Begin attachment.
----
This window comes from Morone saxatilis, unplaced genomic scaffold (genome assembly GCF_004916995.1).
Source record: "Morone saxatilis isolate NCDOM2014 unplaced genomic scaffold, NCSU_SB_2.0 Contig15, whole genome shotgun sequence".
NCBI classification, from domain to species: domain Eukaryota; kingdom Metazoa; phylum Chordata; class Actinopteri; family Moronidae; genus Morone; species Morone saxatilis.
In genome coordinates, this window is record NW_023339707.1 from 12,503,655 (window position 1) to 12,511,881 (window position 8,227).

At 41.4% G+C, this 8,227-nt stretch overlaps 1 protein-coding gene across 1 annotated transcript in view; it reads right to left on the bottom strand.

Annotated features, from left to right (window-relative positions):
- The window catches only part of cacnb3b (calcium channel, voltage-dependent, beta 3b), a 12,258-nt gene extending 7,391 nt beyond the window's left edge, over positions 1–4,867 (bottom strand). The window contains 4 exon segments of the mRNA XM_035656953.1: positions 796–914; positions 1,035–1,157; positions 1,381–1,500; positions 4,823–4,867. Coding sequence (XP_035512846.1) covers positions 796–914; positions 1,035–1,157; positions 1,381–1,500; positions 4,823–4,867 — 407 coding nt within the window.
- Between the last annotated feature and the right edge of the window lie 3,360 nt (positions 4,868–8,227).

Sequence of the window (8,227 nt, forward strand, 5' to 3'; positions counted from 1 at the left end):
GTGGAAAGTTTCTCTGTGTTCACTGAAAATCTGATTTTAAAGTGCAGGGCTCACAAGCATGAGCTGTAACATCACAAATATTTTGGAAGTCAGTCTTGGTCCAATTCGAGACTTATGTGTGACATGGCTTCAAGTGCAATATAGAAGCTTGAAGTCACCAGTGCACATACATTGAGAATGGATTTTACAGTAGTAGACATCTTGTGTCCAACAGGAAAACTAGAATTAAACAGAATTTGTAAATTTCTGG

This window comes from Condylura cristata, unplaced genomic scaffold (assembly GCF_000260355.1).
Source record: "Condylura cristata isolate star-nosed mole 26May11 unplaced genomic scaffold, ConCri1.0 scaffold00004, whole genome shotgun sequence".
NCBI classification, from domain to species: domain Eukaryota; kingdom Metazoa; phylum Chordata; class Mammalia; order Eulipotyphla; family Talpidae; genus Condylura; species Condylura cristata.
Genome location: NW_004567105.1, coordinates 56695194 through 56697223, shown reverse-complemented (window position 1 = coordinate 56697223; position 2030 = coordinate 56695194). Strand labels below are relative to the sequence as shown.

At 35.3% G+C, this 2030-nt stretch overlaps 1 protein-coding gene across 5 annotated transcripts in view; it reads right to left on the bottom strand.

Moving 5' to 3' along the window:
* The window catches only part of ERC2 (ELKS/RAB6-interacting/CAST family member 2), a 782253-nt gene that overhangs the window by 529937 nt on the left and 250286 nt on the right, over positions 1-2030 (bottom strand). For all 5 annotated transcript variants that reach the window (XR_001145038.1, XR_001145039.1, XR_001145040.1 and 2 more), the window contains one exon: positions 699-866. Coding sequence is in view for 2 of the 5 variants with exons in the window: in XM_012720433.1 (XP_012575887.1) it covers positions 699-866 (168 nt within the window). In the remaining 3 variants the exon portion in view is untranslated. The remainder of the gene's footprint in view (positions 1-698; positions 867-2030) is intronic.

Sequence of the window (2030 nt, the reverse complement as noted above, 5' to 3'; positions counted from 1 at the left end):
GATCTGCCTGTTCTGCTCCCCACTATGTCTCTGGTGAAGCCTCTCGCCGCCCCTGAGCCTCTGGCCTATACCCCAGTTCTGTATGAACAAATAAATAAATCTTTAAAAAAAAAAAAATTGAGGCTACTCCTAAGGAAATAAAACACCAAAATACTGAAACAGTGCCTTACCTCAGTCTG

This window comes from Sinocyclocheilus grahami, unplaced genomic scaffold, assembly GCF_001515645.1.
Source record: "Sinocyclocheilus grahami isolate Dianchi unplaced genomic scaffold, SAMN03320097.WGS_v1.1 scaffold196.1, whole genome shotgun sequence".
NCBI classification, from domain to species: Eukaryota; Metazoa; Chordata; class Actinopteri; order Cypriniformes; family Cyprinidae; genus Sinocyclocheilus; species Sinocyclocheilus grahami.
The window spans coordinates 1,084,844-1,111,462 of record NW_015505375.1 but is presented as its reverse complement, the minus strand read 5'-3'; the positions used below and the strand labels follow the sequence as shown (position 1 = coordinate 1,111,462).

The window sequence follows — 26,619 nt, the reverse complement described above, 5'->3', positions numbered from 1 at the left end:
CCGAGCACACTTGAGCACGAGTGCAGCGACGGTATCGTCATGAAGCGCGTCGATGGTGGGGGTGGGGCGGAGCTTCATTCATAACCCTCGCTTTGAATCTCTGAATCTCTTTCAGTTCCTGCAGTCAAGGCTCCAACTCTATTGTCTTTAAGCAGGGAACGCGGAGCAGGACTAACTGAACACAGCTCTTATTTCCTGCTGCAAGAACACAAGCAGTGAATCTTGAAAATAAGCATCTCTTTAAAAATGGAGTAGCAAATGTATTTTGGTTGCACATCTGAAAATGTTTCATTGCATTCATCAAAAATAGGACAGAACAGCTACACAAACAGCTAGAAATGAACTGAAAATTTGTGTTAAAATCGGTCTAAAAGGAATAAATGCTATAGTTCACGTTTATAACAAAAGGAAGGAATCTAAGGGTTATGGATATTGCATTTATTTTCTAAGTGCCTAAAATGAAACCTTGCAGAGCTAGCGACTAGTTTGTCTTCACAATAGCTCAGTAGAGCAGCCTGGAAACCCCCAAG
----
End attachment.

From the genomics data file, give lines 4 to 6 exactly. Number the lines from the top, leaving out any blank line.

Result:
In genome coordinates, this window is record NW_023339707.1 from 12,503,655 (window position 1) to 12,511,881 (window position 8,227).

At 41.4% G+C, this 8,227-nt stretch overlaps 1 protein-coding gene across 1 annotated transcript in view; it reads right to left on the bottom strand.

Annotated features, from left to right (window-relative positions):